From June to July 1998, two episodes of Candida tropicalis fungemia occurred in the Aristotle University neonatal intensive care unit (ICU). To investigate this uncommon event, a prospective study of fungal colonization and infection was conducted. From December 1998 to December 1999, surveillance cultures of the oral cavities and perinea of the 593 of the 781 neonates admitted to the neonatal ICU who were expected to stay for >7 days were performed. Potential environmental reservoirs and possible risk factors for acquisition of C. tropicalis were searched for. Molecular epidemiologic studies by two methods of restriction fragment length polymorphism analysis and two methods of random amplified polymorphic DNA analysis were performed. Seventy-two neonates were colonized by yeasts (12.1%), of which 30 were colonized by Candida albicans, 17 were colonized by C. tropicalis, and 5 were colonized by Candida parapsilosis. From December 1998 to December 1999, 10 cases of fungemia occurred; 6 were due to C. parapsilosis, 2 were due to C. tropicalis, 1 was due to Candida glabrata, and 1 was due to Trichosporon asahii (12.8/1,000 admissions). Fungemia occurred more frequently in colonized than in noncolonized neonates (P < 0.0001). Genetic analysis of 11 colonization isolates and the two late blood isolates of C. tropicalis demonstrated two genotypes. One blood isolate and nine colonization isolates belonged to a single type. The fungemia/colonization ratio of C. parapsilosis (3/5) was greater than that of C. tropicalis (2/17, P = 0.05), other non-C. albicans Candida spp. (1/11, P = 0.02), or C. albicans (0/27, P = 0.05). Extensive environmental cultures revealed no common source of C. tropicalis or C. parapsilosis. There was neither prophylactic use of azoles nor other risk factors found for acquisition of C. tropicalis except for total parenteral nutrition. A substantial risk of colonization by non-C. albicans Candida spp. in the neonatal ICU may lead to a preponderance of C. tropicalis as a significant cause of neonatal fungemia.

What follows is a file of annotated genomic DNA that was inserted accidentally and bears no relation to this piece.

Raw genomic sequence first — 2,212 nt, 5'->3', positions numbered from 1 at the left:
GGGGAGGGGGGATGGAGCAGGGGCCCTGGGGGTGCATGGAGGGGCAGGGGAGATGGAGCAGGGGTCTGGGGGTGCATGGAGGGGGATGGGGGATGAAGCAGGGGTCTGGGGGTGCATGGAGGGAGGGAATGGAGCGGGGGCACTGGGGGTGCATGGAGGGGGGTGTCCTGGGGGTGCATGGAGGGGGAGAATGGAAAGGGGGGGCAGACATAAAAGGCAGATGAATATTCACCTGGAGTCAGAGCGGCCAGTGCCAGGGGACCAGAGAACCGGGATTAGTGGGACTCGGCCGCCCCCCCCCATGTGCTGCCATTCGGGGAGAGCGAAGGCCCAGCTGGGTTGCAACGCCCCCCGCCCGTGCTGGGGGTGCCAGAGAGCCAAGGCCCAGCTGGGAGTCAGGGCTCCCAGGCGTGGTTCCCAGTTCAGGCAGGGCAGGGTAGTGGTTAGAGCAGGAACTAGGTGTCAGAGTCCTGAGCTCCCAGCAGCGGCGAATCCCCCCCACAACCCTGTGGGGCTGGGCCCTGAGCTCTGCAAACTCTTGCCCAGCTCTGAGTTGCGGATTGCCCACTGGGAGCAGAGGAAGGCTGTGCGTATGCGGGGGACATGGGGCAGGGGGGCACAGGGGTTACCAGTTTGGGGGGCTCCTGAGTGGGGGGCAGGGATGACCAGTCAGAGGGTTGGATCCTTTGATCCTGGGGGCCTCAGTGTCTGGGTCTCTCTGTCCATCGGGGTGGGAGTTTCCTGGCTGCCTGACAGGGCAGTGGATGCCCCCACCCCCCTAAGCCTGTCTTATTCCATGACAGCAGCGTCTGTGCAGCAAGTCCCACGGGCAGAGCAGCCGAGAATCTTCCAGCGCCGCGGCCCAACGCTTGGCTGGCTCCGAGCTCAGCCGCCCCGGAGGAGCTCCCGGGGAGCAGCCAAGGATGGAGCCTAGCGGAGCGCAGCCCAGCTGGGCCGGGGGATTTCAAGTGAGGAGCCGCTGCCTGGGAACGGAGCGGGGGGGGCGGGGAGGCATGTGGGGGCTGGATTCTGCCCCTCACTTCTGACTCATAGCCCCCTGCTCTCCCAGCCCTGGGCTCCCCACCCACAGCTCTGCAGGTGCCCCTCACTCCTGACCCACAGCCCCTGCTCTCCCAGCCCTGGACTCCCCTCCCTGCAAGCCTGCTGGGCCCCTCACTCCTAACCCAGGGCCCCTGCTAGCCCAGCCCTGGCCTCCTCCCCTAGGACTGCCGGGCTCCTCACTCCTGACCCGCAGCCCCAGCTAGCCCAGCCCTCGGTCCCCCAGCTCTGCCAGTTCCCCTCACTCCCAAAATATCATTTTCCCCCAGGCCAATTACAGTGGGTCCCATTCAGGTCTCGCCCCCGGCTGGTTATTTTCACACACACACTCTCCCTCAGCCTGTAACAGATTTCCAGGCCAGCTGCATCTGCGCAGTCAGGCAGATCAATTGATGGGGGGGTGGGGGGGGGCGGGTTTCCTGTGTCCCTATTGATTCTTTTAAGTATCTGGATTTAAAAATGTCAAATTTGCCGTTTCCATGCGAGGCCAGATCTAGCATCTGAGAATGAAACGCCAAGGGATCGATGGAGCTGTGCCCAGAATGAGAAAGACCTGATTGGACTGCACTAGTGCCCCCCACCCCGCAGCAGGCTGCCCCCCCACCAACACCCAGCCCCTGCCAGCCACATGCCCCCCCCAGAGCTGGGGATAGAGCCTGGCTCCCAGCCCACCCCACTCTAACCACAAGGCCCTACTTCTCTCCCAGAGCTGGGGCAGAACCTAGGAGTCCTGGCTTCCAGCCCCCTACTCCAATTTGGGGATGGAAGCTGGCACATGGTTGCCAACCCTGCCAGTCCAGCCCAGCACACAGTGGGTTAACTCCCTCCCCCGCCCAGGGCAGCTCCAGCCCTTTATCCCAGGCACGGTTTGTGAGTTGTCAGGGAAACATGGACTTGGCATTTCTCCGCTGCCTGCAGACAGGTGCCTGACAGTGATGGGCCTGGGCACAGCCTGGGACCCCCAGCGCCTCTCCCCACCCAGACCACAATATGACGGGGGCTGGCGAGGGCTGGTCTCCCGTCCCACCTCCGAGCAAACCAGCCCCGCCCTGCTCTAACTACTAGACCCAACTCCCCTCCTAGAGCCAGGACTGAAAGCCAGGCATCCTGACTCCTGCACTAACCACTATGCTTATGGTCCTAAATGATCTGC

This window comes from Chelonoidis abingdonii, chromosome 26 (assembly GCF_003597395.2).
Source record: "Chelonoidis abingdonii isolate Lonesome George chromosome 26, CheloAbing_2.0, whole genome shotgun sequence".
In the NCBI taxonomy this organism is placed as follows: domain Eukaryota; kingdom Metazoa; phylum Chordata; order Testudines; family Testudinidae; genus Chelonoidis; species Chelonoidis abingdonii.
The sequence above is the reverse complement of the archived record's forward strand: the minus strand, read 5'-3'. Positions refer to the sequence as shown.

ASJC Scopus subject areas
- Microbiology (medical)